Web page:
# Diagnosing AR(1) model whose results are way off course

Hi all,
I’ve been comparing techniques to estimate the standard error of the mean for highly autocorrelated data such as timeseries. In the meantime I found some weird behaviour that has me questioning the paramerization and I’d appreciate some help. PyMC3 models perform well at low autocorrelation but, at high autocorrelation, the estimation of the mean is way off, where frequentist techniques fare much better. I’d expect the bayesian approach to perform at least comparatively. I have code and a random seed to reproduce below, to see it go to:

.

I’m using a stationary AR(1) model with a mean of zero, in which each measurement is the previous measurement multiplied by some parameter, `rho`, plus some noise. By the way, the autocorrelated curve that is generated in the tutorial is biased since it starts at zero (https://docs.pymc.io/notebooks/AR.html), unlike this function. If the process was initiated in the infinite past then you would never see the origin. This simulated data uses a ‘runup’ to avoid that:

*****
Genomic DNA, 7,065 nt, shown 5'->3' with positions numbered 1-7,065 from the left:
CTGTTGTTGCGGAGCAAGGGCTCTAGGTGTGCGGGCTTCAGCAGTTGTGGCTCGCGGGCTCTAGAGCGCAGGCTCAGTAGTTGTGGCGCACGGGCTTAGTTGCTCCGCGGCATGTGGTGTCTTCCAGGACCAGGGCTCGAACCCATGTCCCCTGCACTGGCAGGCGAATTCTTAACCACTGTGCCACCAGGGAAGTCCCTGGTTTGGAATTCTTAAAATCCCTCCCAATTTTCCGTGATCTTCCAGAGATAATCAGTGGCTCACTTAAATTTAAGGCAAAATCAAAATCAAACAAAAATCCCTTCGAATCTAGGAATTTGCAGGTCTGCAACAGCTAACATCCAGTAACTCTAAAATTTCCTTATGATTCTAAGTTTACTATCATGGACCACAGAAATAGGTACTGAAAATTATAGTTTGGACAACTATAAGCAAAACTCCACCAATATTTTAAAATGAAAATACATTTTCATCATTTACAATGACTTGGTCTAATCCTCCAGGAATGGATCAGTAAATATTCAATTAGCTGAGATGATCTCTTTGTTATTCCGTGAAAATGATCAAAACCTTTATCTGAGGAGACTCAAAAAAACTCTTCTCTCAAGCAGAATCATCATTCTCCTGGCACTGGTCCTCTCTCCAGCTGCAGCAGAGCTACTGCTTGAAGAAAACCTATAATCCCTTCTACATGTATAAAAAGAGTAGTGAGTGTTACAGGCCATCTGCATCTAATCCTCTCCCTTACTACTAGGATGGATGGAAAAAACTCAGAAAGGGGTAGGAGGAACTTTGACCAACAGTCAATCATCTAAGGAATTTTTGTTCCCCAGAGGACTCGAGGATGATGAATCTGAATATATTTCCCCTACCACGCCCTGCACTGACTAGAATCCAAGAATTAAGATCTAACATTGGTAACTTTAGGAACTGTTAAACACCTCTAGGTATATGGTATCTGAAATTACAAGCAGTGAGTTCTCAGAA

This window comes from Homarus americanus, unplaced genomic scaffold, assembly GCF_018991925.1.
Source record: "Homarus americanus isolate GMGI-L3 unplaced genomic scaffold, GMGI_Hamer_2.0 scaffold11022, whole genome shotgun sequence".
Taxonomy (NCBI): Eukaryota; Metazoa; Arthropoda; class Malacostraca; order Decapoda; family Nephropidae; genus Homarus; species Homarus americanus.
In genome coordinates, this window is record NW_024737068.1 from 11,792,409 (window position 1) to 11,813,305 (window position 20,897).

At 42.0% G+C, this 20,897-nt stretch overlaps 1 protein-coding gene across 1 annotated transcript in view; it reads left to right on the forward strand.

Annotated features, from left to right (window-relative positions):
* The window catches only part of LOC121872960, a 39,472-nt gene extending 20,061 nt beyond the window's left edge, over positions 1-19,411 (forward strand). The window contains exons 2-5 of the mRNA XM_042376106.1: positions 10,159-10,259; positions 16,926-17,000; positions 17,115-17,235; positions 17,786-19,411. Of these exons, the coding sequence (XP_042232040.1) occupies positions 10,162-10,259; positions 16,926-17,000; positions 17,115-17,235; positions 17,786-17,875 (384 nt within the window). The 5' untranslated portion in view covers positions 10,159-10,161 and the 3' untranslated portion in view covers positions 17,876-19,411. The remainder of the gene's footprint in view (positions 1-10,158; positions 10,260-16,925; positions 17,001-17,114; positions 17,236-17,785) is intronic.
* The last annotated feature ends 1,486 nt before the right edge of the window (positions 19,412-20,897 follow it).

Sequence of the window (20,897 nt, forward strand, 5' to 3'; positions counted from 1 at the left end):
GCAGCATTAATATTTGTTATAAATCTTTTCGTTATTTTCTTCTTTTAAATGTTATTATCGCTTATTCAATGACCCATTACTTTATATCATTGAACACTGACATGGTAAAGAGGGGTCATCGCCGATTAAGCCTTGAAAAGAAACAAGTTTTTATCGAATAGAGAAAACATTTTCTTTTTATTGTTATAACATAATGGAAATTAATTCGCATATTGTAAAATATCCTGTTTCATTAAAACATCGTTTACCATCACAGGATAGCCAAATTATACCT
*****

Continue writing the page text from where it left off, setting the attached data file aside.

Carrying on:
``````####Generating correlated curve:
np.random.seed(2)
def gen_correlated_curve(rho, num=100):
num_with_runup = num+5000 #avoid seeing the origin
y = np.zeros((num_with_runup,))
for i in range(1,num_with_runup):
y[i] = rho * y[i-1] + np.random.normal()
return y[-num:]

timeseries = gen_correlated_curve(0.99, 3000)
print(timeseries.mean())
``````

out:

``````-2.7112278332640463
``````

So we’re looking for a mean in the ballpark of -2.7, and hopefully the HPD encompasses the true mean of 0. The PyMC3 model has a ‘center’ parameter that shifts the timeseries back to zero, to account for cases where the timeseries is stationary but not centred on zero: